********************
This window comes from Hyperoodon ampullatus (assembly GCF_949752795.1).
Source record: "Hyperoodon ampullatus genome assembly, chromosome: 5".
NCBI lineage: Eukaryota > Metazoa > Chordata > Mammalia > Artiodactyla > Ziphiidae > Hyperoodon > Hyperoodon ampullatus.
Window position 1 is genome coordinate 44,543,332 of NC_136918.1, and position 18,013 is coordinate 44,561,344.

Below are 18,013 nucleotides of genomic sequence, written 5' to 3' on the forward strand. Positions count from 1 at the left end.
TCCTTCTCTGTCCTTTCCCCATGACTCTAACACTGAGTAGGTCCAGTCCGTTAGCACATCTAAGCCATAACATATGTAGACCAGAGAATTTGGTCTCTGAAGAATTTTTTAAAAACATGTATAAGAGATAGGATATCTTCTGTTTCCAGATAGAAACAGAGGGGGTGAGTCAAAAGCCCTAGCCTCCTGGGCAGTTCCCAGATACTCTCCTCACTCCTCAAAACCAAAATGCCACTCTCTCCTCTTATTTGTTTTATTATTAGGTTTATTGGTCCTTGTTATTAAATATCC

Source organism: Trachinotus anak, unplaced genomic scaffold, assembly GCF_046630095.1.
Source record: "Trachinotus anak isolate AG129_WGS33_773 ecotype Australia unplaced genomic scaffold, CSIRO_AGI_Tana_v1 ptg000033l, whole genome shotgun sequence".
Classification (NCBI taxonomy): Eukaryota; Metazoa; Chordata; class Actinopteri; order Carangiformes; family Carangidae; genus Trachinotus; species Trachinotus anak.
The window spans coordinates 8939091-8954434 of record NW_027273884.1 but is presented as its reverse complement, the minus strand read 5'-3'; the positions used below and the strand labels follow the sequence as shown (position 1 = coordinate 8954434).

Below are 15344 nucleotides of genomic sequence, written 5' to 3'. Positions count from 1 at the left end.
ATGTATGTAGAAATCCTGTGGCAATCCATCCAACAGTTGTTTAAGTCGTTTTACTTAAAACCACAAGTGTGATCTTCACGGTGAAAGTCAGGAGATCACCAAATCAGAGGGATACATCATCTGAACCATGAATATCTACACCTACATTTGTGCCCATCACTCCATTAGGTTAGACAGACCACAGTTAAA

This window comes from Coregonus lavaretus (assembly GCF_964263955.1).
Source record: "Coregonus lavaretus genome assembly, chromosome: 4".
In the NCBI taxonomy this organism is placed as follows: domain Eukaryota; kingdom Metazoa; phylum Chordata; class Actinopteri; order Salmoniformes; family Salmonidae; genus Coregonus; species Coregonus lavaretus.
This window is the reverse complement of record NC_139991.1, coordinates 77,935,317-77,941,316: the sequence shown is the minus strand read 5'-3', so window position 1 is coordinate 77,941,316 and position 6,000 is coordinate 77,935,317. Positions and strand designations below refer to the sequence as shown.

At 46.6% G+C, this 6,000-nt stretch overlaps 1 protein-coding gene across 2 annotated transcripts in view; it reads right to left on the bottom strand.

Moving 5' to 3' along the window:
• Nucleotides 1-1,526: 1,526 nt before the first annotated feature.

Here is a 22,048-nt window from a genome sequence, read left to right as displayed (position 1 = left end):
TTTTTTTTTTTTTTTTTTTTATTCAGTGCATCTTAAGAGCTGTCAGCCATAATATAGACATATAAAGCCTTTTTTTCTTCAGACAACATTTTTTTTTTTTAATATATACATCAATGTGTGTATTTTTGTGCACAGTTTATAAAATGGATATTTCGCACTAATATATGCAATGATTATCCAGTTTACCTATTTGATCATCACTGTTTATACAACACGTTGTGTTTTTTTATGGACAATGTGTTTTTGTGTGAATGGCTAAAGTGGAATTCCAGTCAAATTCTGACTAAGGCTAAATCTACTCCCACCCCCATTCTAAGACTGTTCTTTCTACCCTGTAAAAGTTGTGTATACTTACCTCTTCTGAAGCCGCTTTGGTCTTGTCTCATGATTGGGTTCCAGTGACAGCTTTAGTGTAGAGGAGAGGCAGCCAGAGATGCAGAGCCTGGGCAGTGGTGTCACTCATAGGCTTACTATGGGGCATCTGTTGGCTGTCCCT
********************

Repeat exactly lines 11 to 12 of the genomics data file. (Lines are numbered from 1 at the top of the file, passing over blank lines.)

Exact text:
Below are 15344 nucleotides of genomic sequence, written 5' to 3'. Positions count from 1 at the left end.
ATGTATGTAGAAATCCTGTGGCAATCCATCCAACAGTTGTTTAAGTCGTTTTACTTAAAACCACAAGTGTGATCTTCACGGTGAAAGTCAGGAGATCACCAAATCAGAGGGATACATCATCTGAACCATGAATATCTACACCTACATTTGTGCCCATCACTCCATTAGGTTAGACAGACCACAGTTAAA